Freshman senator immersed in biggest issues

SALEM — When Jeff Merkley moved his family from Oregon to Washington, D.C. as a new U.S. senator, he transported his belongings himself — driving a big U-Haul across the country with his son in the passenger seat.

"It was fun, because you sit up so high," Merkley said, laughing as he recalled the experience.

During his years in the Oregon Legislature, Merkley was never known as a splashy politico — more a wonky type who works behind the scenes. That's also been his style during his first six months in the Senate.

Serving on three key committees, the Stanford- and Princeton-educated Merkley has become deeply immersed in crucial and heady issues. Those include health care reform, global warming and finding solutions to the nation's financial crisis.

Senate votes are yet to come on the big bills on those issues.

"But in his first six months, Merkley has created a strong reputation for himself," said Darrell West of the Brookings Institution in Washington. "He's a brainy guy who cares about public policy. He dives into issues."

Taking his Senate seat at the dawning of the Obama administration has been huge personally for Merkley. He's been a solid supporter of Obama's policies so far, voting with the new president 95 percent of the time, according to Congressional Quarterly's recent ratings.

That includes Merkley's vote for the Obama's $787 billion federal stimulus package that Republicans say has not done enough to jump-start the economy.

Merkley said he's had no second thoughts about backing it.

"To sit on our hands in a kind of Hoover-esque fashion would have been absolutely unacceptable and done huge damage to our working families," Merkley said.

Not everyone back in Oregon has been impressed with Merkley or the federal stimulus.

In hard-hit Eastern Oregon, where unemployment in some places is far above the state's 12.4 percent jobless rates, there's a feeling of disappointment in both, says Lanny Hildebrandt, a certified public accountant and local Republican leader who lives in La Grande.

"We would like to see more results from Sen. Merkley in job creation. Our traditional jobs — farming, ranching and logging — are really struggling," Hildebrandt said.

Merkley, however, said the stimulus is helping to put Oregonians back to work in this tough economy, including in rural areas where forest thinning projects are coming on line.

While the freshman senator has spent most of his efforts on the Big Three issues pending before committees where he serves, his first big legislative victory came on a different issue — dissolvable tobacco.

Merkley co-sponsored a bill recently signed into law by Obama that gives federal health officials authority to restrict the sale of the newest smoke-free tobacco products — dissolvable pellets or strips that melt in your mouth like breath mints.

The normally reserved Merkley becomes indignant as he describes what he calls the tobacco industry's effort to get kids hooked on nicotine.

"It's candy-flavored, and they put it in clever dispensers. The whole thing was clearly aimed at replacing the 400,000 smokers who die every year ... by addicting children to a non-smoking tobacco product," he says.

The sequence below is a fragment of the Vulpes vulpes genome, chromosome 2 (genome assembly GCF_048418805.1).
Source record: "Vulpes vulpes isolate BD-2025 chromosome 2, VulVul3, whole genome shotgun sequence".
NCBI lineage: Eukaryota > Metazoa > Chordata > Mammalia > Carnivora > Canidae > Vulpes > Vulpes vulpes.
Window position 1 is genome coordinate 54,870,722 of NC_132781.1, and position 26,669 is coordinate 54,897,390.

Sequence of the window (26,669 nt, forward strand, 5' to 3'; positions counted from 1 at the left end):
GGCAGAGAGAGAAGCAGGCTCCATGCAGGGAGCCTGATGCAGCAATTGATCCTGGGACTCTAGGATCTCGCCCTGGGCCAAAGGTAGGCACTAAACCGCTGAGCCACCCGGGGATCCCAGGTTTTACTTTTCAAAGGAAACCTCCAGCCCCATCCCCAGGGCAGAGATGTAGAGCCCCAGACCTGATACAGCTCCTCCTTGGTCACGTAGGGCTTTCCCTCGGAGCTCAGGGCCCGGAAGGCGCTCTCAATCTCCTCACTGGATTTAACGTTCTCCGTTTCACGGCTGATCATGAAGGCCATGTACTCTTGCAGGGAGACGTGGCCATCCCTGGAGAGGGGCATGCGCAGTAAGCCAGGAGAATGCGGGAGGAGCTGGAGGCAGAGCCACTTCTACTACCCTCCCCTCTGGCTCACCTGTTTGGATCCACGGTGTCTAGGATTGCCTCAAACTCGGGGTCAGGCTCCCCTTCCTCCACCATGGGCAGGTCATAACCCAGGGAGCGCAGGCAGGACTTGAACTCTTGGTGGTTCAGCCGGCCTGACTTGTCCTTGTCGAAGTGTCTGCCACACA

During his first six months in Washington, Merkley said he and his fellow Sen. Ron Wyden, D-Ore., have tried to have breakfast together once a week. "We spend a lot of time bouncing ideas off of each other. It's very helpful for me to get his thoughts as an experienced hand up here," he said.

This isn't Merkley's first exposure to the Senate. In the 1970s, he served as an intern to Oregon Sen. Mark Hatfield, a moderate Republican who remains one of the state's most popular officeholders ever. Asked how the institution has changed since then, Merkley doesn't hesitate to answer.

"The biggest surprise is how deep the partisan wrangling is. The Senate is far more divided now," he said.

It's also quite a different place from the Oregon Legislature, where Merkley served for 10 years, including a stint as Oregon House speaker. Merkley said Democrats and Republicans in Salem disagree a lot but manage to keep collegial relations.

Merkley said the schedule in Washington is much more intense, as well, and he often works 12-hour days.

To unwind, he spends time with his wife Mary and their two children, who now attend Washington area schools and are involved in various activities.

"We're going to a lot of swim practices and a lot of swim meets."

Political analyst Jim Moore said Merkley's penchant for deeply diving into issues and working hard have served him well in his first six months.

"He's learning the ropes and building credibility in the Senate. He is building up expertise in certain areas, such as clean energy, and he will use that as his base of power," said Moore, who teaches political science at Pacific University in Forest Grove, Ore.

In the meantime, Merkley said he is savoring every day in the Senate.

"I pinch myself and say, "Did this really happen? Am I sitting two seats away from President Obama holding a conversation on the budget?

"It's the best job in the world."

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